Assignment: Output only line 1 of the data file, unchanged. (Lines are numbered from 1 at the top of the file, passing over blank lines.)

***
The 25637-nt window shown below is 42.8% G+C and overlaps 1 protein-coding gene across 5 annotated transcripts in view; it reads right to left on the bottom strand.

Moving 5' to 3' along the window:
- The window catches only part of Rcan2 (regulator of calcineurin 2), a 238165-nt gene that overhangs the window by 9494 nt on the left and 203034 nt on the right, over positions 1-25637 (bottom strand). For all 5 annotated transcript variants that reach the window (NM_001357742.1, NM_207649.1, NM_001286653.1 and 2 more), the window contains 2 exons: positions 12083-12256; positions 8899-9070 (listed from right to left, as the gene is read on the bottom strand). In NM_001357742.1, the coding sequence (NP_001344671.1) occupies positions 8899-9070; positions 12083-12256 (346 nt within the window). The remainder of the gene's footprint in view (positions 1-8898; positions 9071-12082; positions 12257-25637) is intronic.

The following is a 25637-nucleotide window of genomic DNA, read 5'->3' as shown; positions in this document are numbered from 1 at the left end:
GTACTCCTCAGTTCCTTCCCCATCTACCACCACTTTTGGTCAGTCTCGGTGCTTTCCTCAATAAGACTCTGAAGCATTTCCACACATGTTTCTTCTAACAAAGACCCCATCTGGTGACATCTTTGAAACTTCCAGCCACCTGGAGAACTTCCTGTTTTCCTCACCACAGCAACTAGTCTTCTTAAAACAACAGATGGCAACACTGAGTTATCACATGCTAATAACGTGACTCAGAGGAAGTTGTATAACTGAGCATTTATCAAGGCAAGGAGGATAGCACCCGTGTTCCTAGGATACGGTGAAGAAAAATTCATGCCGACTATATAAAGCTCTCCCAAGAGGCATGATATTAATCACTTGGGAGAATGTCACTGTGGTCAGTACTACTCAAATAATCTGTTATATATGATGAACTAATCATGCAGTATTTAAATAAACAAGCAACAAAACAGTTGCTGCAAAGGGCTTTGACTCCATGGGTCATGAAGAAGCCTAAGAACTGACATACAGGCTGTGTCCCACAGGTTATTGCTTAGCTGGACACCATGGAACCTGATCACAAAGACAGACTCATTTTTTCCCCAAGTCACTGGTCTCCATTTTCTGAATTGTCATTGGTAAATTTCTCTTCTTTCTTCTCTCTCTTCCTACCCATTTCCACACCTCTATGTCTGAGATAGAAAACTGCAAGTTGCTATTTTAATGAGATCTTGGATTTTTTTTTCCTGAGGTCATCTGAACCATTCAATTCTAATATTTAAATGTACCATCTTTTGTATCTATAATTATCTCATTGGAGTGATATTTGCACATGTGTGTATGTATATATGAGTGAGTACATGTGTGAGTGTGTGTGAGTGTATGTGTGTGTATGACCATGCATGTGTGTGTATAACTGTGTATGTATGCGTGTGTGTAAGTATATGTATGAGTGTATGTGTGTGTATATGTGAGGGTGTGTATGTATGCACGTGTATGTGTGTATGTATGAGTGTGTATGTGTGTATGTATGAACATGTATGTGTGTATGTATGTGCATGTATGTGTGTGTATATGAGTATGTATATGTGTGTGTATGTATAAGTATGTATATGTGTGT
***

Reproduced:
The 25637-nt window shown below is 42.8% G+C and overlaps 1 protein-coding gene across 5 annotated transcripts in view; it reads right to left on the bottom strand.